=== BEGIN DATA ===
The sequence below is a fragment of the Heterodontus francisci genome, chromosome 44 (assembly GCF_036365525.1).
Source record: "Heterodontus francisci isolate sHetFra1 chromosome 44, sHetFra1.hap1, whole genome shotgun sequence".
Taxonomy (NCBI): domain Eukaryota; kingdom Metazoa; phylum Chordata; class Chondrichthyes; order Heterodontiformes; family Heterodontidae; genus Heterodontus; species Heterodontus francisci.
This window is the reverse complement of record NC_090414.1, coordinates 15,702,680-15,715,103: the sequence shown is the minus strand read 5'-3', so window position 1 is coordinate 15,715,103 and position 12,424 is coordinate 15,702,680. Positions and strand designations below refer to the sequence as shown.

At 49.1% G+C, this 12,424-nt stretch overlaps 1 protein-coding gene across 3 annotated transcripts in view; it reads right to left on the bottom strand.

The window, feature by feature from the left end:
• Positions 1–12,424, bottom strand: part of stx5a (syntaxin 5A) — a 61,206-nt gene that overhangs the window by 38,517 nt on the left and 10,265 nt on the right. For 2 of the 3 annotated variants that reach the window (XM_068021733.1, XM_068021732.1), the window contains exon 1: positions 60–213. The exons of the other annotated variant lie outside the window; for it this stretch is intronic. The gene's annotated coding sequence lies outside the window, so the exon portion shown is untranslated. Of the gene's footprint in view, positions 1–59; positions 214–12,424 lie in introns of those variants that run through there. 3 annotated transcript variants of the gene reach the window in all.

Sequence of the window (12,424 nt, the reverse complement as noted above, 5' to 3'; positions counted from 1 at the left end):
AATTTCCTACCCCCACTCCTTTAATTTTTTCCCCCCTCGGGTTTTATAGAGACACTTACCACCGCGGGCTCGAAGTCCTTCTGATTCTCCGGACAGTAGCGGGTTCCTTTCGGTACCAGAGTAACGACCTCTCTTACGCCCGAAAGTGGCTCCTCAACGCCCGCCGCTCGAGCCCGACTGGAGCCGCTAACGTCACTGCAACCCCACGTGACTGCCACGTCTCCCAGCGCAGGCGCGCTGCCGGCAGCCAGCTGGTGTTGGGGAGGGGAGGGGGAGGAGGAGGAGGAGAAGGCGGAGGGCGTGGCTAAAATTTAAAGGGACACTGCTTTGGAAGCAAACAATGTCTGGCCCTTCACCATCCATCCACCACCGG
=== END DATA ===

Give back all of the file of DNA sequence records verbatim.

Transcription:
The sequence below is a fragment of the Heterodontus francisci genome, chromosome 44 (assembly GCF_036365525.1).
Source record: "Heterodontus francisci isolate sHetFra1 chromosome 44, sHetFra1.hap1, whole genome shotgun sequence".
Taxonomy (NCBI): domain Eukaryota; kingdom Metazoa; phylum Chordata; class Chondrichthyes; order Heterodontiformes; family Heterodontidae; genus Heterodontus; species Heterodontus francisci.
This window is the reverse complement of record NC_090414.1, coordinates 15,702,680-15,715,103: the sequence shown is the minus strand read 5'-3', so window position 1 is coordinate 15,715,103 and position 12,424 is coordinate 15,702,680. Positions and strand designations below refer to the sequence as shown.

At 49.1% G+C, this 12,424-nt stretch overlaps 1 protein-coding gene across 3 annotated transcripts in view; it reads right to left on the bottom strand.

The window, feature by feature from the left end:
• Positions 1–12,424, bottom strand: part of stx5a (syntaxin 5A) — a 61,206-nt gene that overhangs the window by 38,517 nt on the left and 10,265 nt on the right. For 2 of the 3 annotated variants that reach the window (XM_068021733.1, XM_068021732.1), the window contains exon 1: positions 60–213. The exons of the other annotated variant lie outside the window; for it this stretch is intronic. The gene's annotated coding sequence lies outside the window, so the exon portion shown is untranslated. Of the gene's footprint in view, positions 1–59; positions 214–12,424 lie in introns of those variants that run through there. 3 annotated transcript variants of the gene reach the window in all.

Sequence of the window (12,424 nt, the reverse complement as noted above, 5' to 3'; positions counted from 1 at the left end):
AATTTCCTACCCCCACTCCTTTAATTTTTTCCCCCCTCGGGTTTTATAGAGACACTTACCACCGCGGGCTCGAAGTCCTTCTGATTCTCCGGACAGTAGCGGGTTCCTTTCGGTACCAGAGTAACGACCTCTCTTACGCCCGAAAGTGGCTCCTCAACGCCCGCCGCTCGAGCCCGACTGGAGCCGCTAACGTCACTGCAACCCCACGTGACTGCCACGTCTCCCAGCGCAGGCGCGCTGCCGGCAGCCAGCTGGTGTTGGGGAGGGGAGGGGGAGGAGGAGGAGGAGAAGGCGGAGGGCGTGGCTAAAATTTAAAGGGACACTGCTTTGGAAGCAAACAATGTCTGGCCCTTCACCATCCATCCACCACCGG